The owners of the dog came back in search of the valuable animal. They were so sure that we had made away with it that they declared that there would be no rations given to us the next day unless the dog was produced the next morning at roll call. Of course it would be impossible to produce the dog. There was only one thing for us to do, and that was to quietly submit to the depravation of our day's rations. But, we were not going to be without food entirely on that account.
One of the guards was a good fellow, which facts we had happily discovered. So I proposed to him that we would give him one dollar bill for every one hundred loaves of bread that he would furnish us. He readily agreed to this, as one dollar greenback was worth ten dollars in Confederate money. Luckily I had secreted five one dollar bills in such a place the Rebels wouldn't think of looking for em. One of the 40th Ohio boys lost five hundred dollars in gold to the Rebels when we were taken. If he had only let us know that he had so much money, we could have hidden it in such a way that they wouldn't have gotten it.
We were lucky in having an expert penman engraver. He was so very expert that our supply of greenbacks didn't give out very soon. For three greenbacks we got three hundred loaves of bread, so we didn't suffer so much in being deprived of our day's rations. There was a little of the dog soup remaining, so that made the bread go down real well.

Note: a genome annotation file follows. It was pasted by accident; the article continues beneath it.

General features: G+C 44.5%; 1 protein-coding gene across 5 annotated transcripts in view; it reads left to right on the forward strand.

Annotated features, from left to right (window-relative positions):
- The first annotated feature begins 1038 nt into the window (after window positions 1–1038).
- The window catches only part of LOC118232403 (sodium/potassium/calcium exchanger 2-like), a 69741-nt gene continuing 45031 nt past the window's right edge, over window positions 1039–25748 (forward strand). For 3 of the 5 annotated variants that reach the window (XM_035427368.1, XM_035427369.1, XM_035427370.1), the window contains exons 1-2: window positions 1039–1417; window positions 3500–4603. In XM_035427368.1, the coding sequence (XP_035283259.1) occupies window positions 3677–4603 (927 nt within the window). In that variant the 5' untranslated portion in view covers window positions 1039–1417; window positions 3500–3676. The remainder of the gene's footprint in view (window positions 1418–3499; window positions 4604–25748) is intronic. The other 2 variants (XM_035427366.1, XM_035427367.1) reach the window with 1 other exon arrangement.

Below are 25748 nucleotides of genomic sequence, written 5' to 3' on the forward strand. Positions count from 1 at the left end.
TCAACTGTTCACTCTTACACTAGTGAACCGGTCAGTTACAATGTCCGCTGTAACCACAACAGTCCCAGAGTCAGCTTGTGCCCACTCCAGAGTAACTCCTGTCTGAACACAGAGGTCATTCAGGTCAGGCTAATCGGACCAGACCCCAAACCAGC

It must be remembered that the army contained many experts in all the arts and professions, and fortunately we had some of them among our number. One was a jeweler and he made his art highly useful to us in the time of need. Another was an expert carver, he was a Norwegian. We managed to get a laurel root from the guards at Libby, through one of their own guards, who had been a Union man, and was a friend to us. He had been pressed into the Confederate service. A Libby guard secured the Laurel roots for him to sell.
Out of these roots we made pipes and decorated them with gold, made from gold pins, which our captors evidently didn't know the value of, or else they would have taken them from us. Gold was a mighty precious thing in the Confederacy. Our carver and jeweler made pipes which were highly prized by the Rebels. We received one hundred dollars for each one of them in Confederate money.
I was held accountable for the behavior of the whole house. We had some fellows from New York City who were disreputable and they gave me considerable trouble. Finally they took the property of some of the other boys and refused to give it up. So I was compelled to report them to the officer in charge. He threatened them with a "taste of hell" at Bell Island, if they failed to mend their ways - that was sufficient. We could see the prisoners at Bell Island from our position, and their condition was all the warning our mean ones needed to make them greatly improve their ways. The misery of the other fellows we could plainly see. They were almost naked and their tents were almost totally destroyed.